For someone wanting to more or less copy that model, however, there are some reasons for caution. Subscription rates for Fox Nation have been, ahem, modest,
Apptopia estimates the service’s average daily users jumped up 95% in March, which is great, but still only hit 210,000, roughly one-fifth as many as are watching the parent cable channel. And that big jump came after consecutive double-digit declines in the months immediately after the election. That’s … not promising.
But also not promising is the prospect of relying on cable distribution for your future. Cord-cutting is sending Fox News households plummeting, to a projected 63.1 million by the end of next year, down nearly 20% in two years, according to Kagan Associates.
Fox’s approach makes sense given its limited streaming options. It doesn’t have a big omnibus SVOD service in which to tuck its hugely profitable cable ratings king. And a local news push on AVOD service Tubi is nice, but no game changer.
Warner Bros. Discover … or whatever, like the parent companies of CBS and of NBC/MSNBC/CNBC, has much better options. Both Peacock and Paramount Plus feature significant news programming from their cable and broadcast operations.
CNN is choosing to go it alone in streaming. That means not only hiring all those programming people, but also building out its own infrastructure of streaming, billing, customer service and marketing in the brutally competitive streaming universe.
If, however, this is all being done because CNN might get spun off into not just a standalone SVOD service, but a standalone company, then launching a branded streamer with all its infrastructure is exactly what will be needed.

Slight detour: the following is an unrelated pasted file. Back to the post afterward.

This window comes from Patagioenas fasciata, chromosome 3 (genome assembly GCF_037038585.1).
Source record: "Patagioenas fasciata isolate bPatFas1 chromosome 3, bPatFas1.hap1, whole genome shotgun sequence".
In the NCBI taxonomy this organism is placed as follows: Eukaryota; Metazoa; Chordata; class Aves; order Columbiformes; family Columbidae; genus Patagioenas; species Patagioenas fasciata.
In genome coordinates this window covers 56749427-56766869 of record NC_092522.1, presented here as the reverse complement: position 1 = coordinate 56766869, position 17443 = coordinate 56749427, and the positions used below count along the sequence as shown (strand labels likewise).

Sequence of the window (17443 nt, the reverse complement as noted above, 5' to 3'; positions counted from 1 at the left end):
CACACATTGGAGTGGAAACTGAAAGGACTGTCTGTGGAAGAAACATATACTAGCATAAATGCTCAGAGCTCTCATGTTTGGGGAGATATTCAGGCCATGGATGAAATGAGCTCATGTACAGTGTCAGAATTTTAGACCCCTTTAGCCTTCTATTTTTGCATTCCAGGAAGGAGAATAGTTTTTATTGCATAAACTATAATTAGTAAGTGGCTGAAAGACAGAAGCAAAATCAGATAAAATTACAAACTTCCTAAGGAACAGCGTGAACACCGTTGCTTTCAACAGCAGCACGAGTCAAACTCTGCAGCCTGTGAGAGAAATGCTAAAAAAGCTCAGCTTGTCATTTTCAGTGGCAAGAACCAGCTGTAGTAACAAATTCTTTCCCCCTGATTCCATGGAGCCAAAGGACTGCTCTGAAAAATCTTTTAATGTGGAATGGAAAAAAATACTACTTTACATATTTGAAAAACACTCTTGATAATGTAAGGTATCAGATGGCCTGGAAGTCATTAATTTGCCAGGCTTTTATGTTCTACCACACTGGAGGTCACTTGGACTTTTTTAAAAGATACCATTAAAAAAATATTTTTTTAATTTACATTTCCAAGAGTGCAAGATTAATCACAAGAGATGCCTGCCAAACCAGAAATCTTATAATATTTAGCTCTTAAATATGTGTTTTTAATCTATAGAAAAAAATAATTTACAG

Conversations about spinning off CNN cropped up while AT&T was trying to buy Time Warner, mostly because the former president hated CNN’s coverage of him. His Department of Justice then contested the acquisition in court, using a novel and not well prosecuted antitrust claim. But AT&T won the case, and Stankey began working his magic.
And that’s, ultimately, the point.
We don’t know a lot yet about CNN Plus, but given AT&T’s, and Stankey’s, histories with media properties, maybe moving forward with all this executing isn’t the best idea. Perhaps it’s time Stankey started thinking more like a doctor than a Bellhead as he surgically removes huge chunks of his company. And what’s the most important rule in medicine:
First, do no harm.
David Bloom of Words & Deeds Media is a Santa Monica, Calif.-based writer, podcaster, and consultant focused on the transformative collision of technology, media and entertainment. Bloom is a senior contributor to numerous publications, and producer/host of the Bloom in Tech podcast. He has taught digital media at USC School of Cinematic Arts, and guest lectures regularly at numerous other universities. Bloom formerly worked for Variety, Deadline (opens in new tab), Red Herring, and the Los Angeles Daily News, among other publications; was VP of corporate communications at MGM; and was associate dean and chief communications officer at the USC Marshall School of Business. Bloom graduated with honors from the University of Missouri School of Journalism.
The smarter way to stay on top of the streaming and OTT industry. Sign up below.
Thank you for signing up to Next TV. You will receive a verification email shortly.
There was a problem. Please refresh the page and try again.